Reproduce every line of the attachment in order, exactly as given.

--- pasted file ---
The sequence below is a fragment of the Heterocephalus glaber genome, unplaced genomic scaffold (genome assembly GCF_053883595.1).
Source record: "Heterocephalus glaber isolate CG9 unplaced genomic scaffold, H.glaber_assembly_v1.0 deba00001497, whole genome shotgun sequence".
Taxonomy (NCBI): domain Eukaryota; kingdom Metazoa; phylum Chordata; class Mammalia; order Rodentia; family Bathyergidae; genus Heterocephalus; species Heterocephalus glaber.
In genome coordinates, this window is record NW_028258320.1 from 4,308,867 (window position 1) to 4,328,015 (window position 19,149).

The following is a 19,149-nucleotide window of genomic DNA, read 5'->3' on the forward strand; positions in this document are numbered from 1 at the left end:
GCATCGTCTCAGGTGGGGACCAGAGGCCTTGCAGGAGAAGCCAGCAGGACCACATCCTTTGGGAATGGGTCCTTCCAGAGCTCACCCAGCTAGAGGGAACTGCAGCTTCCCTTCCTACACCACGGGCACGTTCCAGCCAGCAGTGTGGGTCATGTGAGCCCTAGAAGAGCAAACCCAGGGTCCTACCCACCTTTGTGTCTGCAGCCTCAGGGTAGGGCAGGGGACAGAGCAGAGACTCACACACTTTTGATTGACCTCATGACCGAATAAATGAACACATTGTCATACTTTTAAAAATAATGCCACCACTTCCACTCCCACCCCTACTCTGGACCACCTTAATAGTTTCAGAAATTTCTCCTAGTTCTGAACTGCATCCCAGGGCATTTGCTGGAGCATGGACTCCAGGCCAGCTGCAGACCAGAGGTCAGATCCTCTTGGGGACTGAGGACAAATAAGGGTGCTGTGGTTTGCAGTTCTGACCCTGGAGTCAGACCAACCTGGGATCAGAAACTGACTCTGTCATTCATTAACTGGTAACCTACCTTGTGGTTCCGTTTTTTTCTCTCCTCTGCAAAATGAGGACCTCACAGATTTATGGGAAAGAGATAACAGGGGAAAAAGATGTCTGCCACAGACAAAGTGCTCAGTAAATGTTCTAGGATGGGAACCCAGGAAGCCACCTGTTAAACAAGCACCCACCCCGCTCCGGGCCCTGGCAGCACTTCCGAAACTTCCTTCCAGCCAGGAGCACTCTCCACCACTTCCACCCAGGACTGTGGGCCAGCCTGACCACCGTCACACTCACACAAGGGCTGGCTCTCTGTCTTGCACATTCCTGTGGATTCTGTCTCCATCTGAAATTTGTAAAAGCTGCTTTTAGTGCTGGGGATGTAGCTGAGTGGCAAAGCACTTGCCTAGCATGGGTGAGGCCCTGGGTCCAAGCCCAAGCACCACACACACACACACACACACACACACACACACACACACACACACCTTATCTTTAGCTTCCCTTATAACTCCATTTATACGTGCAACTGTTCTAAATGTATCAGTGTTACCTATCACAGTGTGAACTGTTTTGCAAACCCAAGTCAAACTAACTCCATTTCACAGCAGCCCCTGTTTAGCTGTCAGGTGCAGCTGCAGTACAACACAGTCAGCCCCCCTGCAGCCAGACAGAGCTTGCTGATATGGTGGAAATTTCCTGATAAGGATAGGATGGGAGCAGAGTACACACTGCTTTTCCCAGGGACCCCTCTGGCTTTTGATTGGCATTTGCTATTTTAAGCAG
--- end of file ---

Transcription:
The sequence below is a fragment of the Heterocephalus glaber genome, unplaced genomic scaffold (genome assembly GCF_053883595.1).
Source record: "Heterocephalus glaber isolate CG9 unplaced genomic scaffold, H.glaber_assembly_v1.0 deba00001497, whole genome shotgun sequence".
Taxonomy (NCBI): domain Eukaryota; kingdom Metazoa; phylum Chordata; class Mammalia; order Rodentia; family Bathyergidae; genus Heterocephalus; species Heterocephalus glaber.
In genome coordinates, this window is record NW_028258320.1 from 4,308,867 (window position 1) to 4,328,015 (window position 19,149).

The following is a 19,149-nucleotide window of genomic DNA, read 5'->3' on the forward strand; positions in this document are numbered from 1 at the left end:
GCATCGTCTCAGGTGGGGACCAGAGGCCTTGCAGGAGAAGCCAGCAGGACCACATCCTTTGGGAATGGGTCCTTCCAGAGCTCACCCAGCTAGAGGGAACTGCAGCTTCCCTTCCTACACCACGGGCACGTTCCAGCCAGCAGTGTGGGTCATGTGAGCCCTAGAAGAGCAAACCCAGGGTCCTACCCACCTTTGTGTCTGCAGCCTCAGGGTAGGGCAGGGGACAGAGCAGAGACTCACACACTTTTGATTGACCTCATGACCGAATAAATGAACACATTGTCATACTTTTAAAAATAATGCCACCACTTCCACTCCCACCCCTACTCTGGACCACCTTAATAGTTTCAGAAATTTCTCCTAGTTCTGAACTGCATCCCAGGGCATTTGCTGGAGCATGGACTCCAGGCCAGCTGCAGACCAGAGGTCAGATCCTCTTGGGGACTGAGGACAAATAAGGGTGCTGTGGTTTGCAGTTCTGACCCTGGAGTCAGACCAACCTGGGATCAGAAACTGACTCTGTCATTCATTAACTGGTAACCTACCTTGTGGTTCCGTTTTTTTCTCTCCTCTGCAAAATGAGGACCTCACAGATTTATGGGAAAGAGATAACAGGGGAAAAAGATGTCTGCCACAGACAAAGTGCTCAGTAAATGTTCTAGGATGGGAACCCAGGAAGCCACCTGTTAAACAAGCACCCACCCCGCTCCGGGCCCTGGCAGCACTTCCGAAACTTCCTTCCAGCCAGGAGCACTCTCCACCACTTCCACCCAGGACTGTGGGCCAGCCTGACCACCGTCACACTCACACAAGGGCTGGCTCTCTGTCTTGCACATTCCTGTGGATTCTGTCTCCATCTGAAATTTGTAAAAGCTGCTTTTAGTGCTGGGGATGTAGCTGAGTGGCAAAGCACTTGCCTAGCATGGGTGAGGCCCTGGGTCCAAGCCCAAGCACCACACACACACACACACACACACACACACACACACACACACACACCTTATCTTTAGCTTCCCTTATAACTCCATTTATACGTGCAACTGTTCTAAATGTATCAGTGTTACCTATCACAGTGTGAACTGTTTTGCAAACCCAAGTCAAACTAACTCCATTTCACAGCAGCCCCTGTTTAGCTGTCAGGTGCAGCTGCAGTACAACACAGTCAGCCCCCCTGCAGCCAGACAGAGCTTGCTGATATGGTGGAAATTTCCTGATAAGGATAGGATGGGAGCAGAGTACACACTGCTTTTCCCAGGGACCCCTCTGGCTTTTGATTGGCATTTGCTATTTTAAGCAG